The "Cow-rousel" ;)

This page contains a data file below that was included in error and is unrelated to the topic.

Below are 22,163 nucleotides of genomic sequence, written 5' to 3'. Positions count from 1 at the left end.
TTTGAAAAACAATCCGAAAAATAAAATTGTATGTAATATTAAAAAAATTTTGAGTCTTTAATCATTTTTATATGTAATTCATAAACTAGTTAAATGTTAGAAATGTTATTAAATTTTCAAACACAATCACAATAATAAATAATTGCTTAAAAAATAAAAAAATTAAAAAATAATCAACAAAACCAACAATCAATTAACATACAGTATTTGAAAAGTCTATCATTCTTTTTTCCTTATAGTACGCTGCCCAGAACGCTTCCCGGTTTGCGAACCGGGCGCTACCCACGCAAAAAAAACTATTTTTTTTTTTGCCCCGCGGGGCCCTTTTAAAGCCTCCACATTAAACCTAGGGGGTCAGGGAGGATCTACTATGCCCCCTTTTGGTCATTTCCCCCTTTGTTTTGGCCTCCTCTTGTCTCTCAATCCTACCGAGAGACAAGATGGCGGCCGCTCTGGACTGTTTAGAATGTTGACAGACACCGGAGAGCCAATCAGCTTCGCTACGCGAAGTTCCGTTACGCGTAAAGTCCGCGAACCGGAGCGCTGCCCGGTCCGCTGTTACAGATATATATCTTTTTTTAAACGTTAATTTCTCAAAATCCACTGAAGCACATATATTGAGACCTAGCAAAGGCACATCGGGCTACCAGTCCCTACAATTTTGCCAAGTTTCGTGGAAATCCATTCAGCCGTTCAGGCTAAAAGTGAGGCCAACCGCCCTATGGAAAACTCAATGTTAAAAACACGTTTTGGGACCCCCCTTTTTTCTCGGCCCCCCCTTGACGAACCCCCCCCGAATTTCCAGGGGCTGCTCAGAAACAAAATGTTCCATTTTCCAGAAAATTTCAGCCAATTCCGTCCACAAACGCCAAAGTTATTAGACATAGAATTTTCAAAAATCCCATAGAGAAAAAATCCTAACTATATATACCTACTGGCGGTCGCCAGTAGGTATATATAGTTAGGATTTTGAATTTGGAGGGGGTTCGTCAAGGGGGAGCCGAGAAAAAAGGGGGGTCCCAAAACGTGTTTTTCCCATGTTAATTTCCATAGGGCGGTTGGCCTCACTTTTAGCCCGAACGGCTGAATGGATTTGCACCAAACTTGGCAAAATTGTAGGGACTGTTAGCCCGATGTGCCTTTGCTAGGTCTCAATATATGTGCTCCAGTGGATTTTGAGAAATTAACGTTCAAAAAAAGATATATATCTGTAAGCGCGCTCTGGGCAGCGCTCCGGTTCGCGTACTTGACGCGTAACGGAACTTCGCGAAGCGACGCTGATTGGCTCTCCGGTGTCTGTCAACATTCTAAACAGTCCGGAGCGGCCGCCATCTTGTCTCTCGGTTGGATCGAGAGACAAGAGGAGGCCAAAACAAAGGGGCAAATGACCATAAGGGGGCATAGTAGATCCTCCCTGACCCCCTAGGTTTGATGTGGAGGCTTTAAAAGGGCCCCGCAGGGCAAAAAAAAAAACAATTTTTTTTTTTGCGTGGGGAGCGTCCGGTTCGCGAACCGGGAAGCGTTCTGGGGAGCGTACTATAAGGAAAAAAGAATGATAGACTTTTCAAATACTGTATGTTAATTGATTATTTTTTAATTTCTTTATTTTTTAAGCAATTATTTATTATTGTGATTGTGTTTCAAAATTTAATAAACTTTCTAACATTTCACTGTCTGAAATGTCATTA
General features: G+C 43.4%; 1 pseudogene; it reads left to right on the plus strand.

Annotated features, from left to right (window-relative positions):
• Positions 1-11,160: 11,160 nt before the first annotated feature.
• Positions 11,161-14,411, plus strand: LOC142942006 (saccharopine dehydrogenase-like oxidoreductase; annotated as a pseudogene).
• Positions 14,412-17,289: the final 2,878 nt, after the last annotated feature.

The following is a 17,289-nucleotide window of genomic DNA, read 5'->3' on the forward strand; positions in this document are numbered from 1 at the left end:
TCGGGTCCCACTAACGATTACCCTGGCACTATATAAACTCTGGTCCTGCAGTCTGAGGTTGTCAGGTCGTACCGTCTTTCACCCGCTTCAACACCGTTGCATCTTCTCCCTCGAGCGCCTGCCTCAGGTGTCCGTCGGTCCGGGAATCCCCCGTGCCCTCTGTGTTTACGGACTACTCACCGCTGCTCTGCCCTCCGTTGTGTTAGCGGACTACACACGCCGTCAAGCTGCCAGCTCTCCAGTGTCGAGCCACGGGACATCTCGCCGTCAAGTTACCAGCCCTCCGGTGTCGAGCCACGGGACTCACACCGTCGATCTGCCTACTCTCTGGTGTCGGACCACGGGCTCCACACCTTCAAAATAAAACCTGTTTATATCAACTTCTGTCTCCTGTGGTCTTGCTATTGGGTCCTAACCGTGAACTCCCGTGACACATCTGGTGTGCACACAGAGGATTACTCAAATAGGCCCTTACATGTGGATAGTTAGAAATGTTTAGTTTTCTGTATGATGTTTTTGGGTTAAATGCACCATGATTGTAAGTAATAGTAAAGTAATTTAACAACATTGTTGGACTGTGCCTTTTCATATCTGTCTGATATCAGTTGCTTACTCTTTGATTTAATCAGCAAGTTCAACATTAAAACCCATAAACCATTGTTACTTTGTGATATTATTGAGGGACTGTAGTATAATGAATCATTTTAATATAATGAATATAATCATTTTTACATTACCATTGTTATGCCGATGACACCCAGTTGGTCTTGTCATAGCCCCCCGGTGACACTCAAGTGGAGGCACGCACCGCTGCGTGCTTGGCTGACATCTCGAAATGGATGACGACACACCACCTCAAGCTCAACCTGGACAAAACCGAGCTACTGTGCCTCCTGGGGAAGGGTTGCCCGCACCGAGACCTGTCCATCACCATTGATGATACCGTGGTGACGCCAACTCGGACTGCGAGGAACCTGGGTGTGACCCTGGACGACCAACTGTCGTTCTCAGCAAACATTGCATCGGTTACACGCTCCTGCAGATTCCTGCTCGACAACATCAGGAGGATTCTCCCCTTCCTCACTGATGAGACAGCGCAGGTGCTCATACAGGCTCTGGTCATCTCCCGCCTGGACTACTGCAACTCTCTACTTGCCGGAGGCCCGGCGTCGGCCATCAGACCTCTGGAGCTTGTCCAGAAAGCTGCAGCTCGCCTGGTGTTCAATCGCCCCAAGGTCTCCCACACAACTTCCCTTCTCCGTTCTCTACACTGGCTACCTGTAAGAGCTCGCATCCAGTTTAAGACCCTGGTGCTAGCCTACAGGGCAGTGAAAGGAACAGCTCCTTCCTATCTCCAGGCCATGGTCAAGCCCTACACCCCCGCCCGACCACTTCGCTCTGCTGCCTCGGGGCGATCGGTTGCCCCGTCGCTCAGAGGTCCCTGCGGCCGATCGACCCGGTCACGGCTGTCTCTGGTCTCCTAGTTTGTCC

Morten and I headed out to visit the Baladna Dairy Farm and it is definitely a surreal thing to behold. You literally need to drive into the desert which clearly exposes Doha as an oasis in an otherwise very dry country. The dairy farm is an impressive place which has been created with lots of logistics in mind. There is a huge carousel which takes 100 cows for a spin three times a day. The cows step up on to it on one side and are milked as they rotate. Then minutes later they step off after having completed nearly a full round, which makes room for more cows to be milked. It’s a perpetual motion of cows in movement. The entire farm is air conditioned and the cows look healthy. Do they have large green fields of grass to dance around on? No, we are still talking about Qatar here. However they get a lot of movement and they are fed well. You could always elaborate into an existential debate by claiming that we shouldn’t be drinking milk to begin with. And that involves talking about if these cows would even exists at all if we did not desire the dairy products they deliver? Oh well…I was criticized in relation to my posts about the dairy farm too. I like to eat meat and I enjoy drinking milk. In 2018 a sentence like that could be enough to start a war.